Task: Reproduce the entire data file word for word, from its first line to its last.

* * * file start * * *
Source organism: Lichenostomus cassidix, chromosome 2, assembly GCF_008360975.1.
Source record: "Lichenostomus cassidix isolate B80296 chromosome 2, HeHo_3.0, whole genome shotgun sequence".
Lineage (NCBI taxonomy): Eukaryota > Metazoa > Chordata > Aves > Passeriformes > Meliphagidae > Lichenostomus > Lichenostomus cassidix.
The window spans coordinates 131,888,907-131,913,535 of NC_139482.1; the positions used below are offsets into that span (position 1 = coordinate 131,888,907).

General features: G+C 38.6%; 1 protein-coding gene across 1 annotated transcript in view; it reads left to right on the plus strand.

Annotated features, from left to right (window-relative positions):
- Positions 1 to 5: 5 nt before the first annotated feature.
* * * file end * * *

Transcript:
Source organism: Lichenostomus cassidix, chromosome 2, assembly GCF_008360975.1.
Source record: "Lichenostomus cassidix isolate B80296 chromosome 2, HeHo_3.0, whole genome shotgun sequence".
Lineage (NCBI taxonomy): Eukaryota > Metazoa > Chordata > Aves > Passeriformes > Meliphagidae > Lichenostomus > Lichenostomus cassidix.
The window spans coordinates 131,888,907-131,913,535 of NC_139482.1; the positions used below are offsets into that span (position 1 = coordinate 131,888,907).

General features: G+C 38.6%; 1 protein-coding gene across 1 annotated transcript in view; it reads left to right on the plus strand.

Annotated features, from left to right (window-relative positions):
- Positions 1 to 5: 5 nt before the first annotated feature.